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Lecture 4

# ANT102H5 Lecture 4: Lecture 4 - ANT102

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Department
Anthropology
Course
ANT102H5
Professor
Jack Sidnell
Semester
Summer

Description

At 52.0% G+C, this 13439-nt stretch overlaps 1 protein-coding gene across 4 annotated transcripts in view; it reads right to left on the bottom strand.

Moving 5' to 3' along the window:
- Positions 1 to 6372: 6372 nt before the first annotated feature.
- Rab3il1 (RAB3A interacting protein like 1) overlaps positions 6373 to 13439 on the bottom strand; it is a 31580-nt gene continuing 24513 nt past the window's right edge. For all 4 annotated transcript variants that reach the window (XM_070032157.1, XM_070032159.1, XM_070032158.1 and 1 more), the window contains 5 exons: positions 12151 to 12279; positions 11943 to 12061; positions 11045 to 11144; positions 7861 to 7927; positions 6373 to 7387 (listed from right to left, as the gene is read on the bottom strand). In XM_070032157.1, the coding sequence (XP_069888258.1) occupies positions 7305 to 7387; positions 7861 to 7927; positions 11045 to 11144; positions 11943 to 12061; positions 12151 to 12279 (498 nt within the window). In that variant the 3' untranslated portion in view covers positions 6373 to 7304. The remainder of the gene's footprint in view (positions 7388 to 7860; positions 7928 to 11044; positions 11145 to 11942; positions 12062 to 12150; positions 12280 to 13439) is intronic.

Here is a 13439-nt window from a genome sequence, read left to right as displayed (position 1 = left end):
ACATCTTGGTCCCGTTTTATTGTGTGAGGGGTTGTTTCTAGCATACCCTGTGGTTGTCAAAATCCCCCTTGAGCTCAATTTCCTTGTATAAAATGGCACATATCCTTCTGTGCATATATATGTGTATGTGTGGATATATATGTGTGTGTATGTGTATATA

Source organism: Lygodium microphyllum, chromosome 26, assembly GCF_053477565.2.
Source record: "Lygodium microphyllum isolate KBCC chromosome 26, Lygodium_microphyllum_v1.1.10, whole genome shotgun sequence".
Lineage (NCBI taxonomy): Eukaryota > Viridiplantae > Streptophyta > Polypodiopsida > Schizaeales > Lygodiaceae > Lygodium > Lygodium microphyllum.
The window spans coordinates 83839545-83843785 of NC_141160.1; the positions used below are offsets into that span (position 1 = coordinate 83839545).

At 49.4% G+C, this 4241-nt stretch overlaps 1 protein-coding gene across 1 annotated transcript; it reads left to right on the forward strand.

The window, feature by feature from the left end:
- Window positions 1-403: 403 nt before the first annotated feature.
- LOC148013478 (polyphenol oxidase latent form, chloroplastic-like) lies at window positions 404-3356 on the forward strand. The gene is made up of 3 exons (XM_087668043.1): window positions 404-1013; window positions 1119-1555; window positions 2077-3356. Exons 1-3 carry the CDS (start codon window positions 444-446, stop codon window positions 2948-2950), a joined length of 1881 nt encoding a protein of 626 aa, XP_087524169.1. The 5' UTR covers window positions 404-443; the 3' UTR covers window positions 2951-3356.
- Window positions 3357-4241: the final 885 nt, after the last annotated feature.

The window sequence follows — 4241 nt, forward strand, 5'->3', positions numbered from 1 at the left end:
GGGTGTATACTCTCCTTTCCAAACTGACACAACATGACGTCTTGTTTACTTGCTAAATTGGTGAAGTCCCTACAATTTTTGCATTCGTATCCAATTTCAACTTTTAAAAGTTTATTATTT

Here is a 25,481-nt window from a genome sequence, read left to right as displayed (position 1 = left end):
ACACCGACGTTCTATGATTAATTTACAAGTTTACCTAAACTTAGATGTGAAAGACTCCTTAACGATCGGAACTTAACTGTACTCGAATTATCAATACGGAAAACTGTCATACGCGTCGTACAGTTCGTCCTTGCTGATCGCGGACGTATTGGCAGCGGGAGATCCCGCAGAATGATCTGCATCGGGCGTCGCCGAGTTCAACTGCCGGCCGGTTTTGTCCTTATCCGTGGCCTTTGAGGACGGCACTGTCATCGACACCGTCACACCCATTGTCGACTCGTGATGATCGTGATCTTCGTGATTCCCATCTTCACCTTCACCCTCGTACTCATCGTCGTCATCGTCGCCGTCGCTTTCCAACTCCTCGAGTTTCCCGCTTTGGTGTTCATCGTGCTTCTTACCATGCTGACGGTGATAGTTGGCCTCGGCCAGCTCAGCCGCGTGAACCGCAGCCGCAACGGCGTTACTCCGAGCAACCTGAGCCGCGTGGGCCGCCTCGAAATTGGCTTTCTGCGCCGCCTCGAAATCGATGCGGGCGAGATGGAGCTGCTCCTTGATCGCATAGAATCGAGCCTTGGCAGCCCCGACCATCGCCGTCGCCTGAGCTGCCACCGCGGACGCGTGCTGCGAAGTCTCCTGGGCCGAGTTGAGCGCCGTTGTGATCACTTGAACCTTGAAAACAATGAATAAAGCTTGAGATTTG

Lecture 4 Thursday, May 18, 2017 Coded vs. Inferred When we are talking and listening we are taking a sort of narrow band that comes through all the linguistic code in order to react and respond Coding information is very costly because we interact all the time and talk so fact, we have to put it in a word or sentence and there is a bit of a bottleneck because we cant put all of it together Common Ground pointers assumptions about what the other one knows and the pointer assumptions of what the pointer knows Im going to sneeze What is the inference that is not noticed in the code? (RELEVANCE) right now! Hes a dog. What is the inference? (QUALITY) He behaves like a dog John has two children. What is the inference? (QUANTITY) John has children and that is it. Paul Grice (one of the most important philosophers) tried to explain is there some kind of system in making these kinds of inferences? He said we need to have a better description of it. Logic and Conversation Described the cooperative principle as a basis for inference. Grice broke these down into a series of Maxims (Basis of inference NOT rules): 1. Maxim of Quality Be truthful 2. Maxim of Quantity Make your contribution as informative as is required 3. Maxim of Relevance Be relevant 4. Maxim of Manner Be clear, be brief, be orderly Linguistic encoding We communicate much more than we say Only a thin band of info is encoded The rest is derived as inference Properties of the linguistic code a. Semanticity Reference Means that linguistic signs have meaning Meanings of linguistic signs are typically quite specific unlike the meaning of a wink or nonlexical item such as uhm etc. b. Arbitrariness It is a way of saying there is no relationship between the thing and what it stands for It is fixed by convention Any word has two parts: Form, i.e. Dog (composed of 3 sounds) and Meaning
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